Economics for the Developing World
Program on Development, Peacebuilding and the Environment
PERI's Program on Development, Peacebuilding and Environment conducts research on policies to promote environmentally and politically sustainable development worldwide. The Program's Director is James K. Boyce.
Infant Mortality and Public Health Spending
India’s economy has grown in the last 30 years, but health outcomes, including the infant mortality rate, have not improved as one would expect. One of the possible explanations is India’s low level of public spending on health care—at 1 percent of GDP, lower than most other nations’. Andrew J. Barenberg, Deepankar Basu, and Ceren Soylu find that an increase in public health expenditure by 1 percent of state-level GDP is associated with a reduction in the IMR by about 8 infant deaths per 1000 births.
Evidence to Solve the Calorie Consumption Puzzle
Why is it that in India, average calorie intake has declined, even as consumption expenditures have increased? This so-called "calorie consumption puzzle" is a fundamental problem in India, given that the average body mass index rate is among the worst in the world. In this paper, Deepankar Basu and Amit Basole provide household-level evidence for one explanation: a food-budget squeeze. Using an instrumental variable empirical strategy, Basu and Basole show that rising costs of cooking fuel are causing poor Indians to have less of their overall food budget to spend on purchasing food itself.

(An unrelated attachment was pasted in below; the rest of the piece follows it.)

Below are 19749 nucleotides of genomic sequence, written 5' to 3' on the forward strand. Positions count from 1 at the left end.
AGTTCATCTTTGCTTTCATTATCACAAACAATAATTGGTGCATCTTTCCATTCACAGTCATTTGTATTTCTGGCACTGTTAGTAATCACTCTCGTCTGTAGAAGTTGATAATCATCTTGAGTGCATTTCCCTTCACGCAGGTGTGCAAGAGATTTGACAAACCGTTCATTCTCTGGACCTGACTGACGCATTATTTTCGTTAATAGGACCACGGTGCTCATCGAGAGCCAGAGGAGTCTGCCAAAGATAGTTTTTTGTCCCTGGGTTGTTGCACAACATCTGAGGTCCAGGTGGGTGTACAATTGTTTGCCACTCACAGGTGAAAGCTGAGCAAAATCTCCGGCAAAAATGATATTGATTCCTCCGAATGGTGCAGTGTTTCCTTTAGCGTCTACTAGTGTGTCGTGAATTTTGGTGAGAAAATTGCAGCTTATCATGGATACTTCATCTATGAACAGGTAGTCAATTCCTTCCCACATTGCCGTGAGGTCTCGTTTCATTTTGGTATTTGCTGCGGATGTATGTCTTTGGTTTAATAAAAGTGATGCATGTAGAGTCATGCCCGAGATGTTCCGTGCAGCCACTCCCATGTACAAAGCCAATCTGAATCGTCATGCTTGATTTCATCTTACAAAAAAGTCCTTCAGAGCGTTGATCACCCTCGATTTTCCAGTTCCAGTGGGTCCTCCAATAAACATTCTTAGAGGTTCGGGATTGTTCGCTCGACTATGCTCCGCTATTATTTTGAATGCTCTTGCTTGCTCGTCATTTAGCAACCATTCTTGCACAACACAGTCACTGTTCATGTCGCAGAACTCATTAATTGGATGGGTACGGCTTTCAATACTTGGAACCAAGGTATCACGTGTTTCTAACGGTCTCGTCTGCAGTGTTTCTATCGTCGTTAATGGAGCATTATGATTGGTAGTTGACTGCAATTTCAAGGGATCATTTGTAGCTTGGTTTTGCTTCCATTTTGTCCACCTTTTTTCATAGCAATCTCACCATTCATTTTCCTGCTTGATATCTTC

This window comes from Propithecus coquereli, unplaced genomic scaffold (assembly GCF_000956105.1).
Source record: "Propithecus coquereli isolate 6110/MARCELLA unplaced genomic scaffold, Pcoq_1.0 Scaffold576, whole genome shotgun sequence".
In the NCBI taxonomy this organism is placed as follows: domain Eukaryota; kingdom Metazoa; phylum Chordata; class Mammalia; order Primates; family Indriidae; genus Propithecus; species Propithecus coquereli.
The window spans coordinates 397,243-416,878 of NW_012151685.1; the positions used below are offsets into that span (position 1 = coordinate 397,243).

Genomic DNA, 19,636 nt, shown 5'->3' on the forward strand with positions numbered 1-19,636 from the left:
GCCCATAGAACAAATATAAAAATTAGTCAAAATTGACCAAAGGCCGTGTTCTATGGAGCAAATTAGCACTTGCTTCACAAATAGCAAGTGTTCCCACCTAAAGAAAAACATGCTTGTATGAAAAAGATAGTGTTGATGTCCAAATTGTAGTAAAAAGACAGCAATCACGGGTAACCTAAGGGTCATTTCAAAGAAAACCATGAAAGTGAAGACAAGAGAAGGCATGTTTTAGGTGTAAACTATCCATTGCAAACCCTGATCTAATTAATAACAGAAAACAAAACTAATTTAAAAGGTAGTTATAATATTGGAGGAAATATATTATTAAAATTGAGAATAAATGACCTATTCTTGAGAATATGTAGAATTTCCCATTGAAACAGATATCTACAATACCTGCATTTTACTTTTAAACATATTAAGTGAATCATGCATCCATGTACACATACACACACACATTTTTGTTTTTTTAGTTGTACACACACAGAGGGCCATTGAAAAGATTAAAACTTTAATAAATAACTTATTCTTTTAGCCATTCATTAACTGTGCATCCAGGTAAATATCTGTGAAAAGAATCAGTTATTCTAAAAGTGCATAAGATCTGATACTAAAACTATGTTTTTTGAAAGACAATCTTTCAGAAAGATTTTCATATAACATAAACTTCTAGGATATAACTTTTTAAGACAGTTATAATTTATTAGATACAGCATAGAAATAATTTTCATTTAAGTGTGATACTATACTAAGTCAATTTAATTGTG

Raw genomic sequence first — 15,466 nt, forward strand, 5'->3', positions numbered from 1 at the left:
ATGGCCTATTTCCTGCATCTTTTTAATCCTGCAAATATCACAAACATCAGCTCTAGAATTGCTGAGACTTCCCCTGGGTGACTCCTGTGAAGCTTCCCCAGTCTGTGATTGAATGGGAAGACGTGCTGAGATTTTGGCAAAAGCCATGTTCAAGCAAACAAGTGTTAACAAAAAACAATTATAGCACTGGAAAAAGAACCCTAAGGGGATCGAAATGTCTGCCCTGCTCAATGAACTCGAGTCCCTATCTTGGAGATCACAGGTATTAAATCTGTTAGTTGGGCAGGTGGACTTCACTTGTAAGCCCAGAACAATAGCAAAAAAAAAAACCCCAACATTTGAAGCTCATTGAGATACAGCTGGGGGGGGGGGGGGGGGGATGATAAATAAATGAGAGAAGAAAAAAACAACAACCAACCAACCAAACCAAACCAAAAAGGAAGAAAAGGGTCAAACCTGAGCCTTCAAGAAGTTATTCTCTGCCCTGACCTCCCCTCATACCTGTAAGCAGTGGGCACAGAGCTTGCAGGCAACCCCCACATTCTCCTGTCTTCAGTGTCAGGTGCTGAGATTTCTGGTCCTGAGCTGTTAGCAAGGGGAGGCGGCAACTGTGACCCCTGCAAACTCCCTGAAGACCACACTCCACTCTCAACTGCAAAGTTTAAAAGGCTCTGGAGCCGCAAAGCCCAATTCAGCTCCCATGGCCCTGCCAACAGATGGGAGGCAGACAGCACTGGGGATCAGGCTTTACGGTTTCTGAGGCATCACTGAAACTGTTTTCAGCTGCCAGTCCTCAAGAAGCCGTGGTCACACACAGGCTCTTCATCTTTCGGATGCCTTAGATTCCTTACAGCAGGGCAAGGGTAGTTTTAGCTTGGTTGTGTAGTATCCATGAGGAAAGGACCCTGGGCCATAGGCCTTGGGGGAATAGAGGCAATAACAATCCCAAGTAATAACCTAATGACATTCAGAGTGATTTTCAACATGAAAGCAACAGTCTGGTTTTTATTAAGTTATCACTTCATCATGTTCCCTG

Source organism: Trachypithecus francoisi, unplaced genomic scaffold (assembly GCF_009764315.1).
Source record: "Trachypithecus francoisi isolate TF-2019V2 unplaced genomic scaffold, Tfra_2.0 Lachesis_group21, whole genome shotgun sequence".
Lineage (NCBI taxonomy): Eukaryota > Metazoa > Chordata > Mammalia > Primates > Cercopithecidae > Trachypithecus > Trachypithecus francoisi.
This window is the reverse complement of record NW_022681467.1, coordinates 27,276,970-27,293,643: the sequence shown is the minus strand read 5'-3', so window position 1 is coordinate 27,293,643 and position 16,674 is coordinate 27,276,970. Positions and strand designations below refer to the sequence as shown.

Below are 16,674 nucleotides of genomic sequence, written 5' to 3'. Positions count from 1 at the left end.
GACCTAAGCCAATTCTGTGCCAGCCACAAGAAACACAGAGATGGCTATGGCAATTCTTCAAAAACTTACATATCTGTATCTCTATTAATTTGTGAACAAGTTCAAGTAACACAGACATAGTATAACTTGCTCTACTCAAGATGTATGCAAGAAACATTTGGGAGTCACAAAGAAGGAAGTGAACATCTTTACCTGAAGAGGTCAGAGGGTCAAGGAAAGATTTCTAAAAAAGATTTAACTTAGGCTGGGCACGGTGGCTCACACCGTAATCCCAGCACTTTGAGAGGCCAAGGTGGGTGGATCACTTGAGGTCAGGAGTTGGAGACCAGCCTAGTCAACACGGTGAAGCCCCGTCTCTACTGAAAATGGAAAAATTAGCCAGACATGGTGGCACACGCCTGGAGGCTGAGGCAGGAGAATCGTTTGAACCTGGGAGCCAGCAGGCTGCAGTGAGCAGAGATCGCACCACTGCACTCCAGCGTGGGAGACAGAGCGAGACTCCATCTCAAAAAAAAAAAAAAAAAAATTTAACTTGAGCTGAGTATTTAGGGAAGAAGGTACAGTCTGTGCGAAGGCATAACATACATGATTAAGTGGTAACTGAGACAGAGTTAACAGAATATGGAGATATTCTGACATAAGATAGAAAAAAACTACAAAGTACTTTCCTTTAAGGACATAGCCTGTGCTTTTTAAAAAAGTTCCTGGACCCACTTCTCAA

Macroeconomic Policy in Sub-Saharan Africa
The current prevailing approach to macroeconomic policy in Africa might be described as trying to "do no harm" — i.e. gross mismanagement, such as unsustainable debts or rapid inflation. But this approach shortchanges African countries. The challenge is to replenish the economic toolkit available to African countries and allowing macroeconomic policy to play a more developmental role.
James Heintz, PERI Associate Director, writes in a chapter in The Industrial Policy Revolution II: Africa in the 21st Century about three areas of macroeconomic policy – real exchange rate, monetary policy, and fiscal policy – that have implications for industrial development in Africa.
The Broad Impacts of Unequal Access to Land
October 2013 -- Cem Oyvat explores the far-reaching impacts of inequality in access to land ownership, which extend beyond its immediate rural context to affect urban and national level of inequality. He finds that the inequality generated by unequal access to land ownership can persist for many decades. Oyvat's conclusions are based on more than sixty countries for which he examines data, and underscore the importance of land reforms for laying the basis for broad-based and pro-poor growth.
Factoring Gender into Strategies for Growth
March 2013 -- James Heintz addresses the lack of attention that has been paid to gender in the policy frameworks, summits, and declarations of the G20. He finds that the G20 has not seriously considered the fact that sources of gender inequality interact with changes in the economic environment to produce distinct outcomes for women and men. He concludes that gender bias must be identified within the G20's approach to economic governance if their commitment to inclusive growth is to be realized, and makes five concrete recommendations that would represent significant steps towards this goal.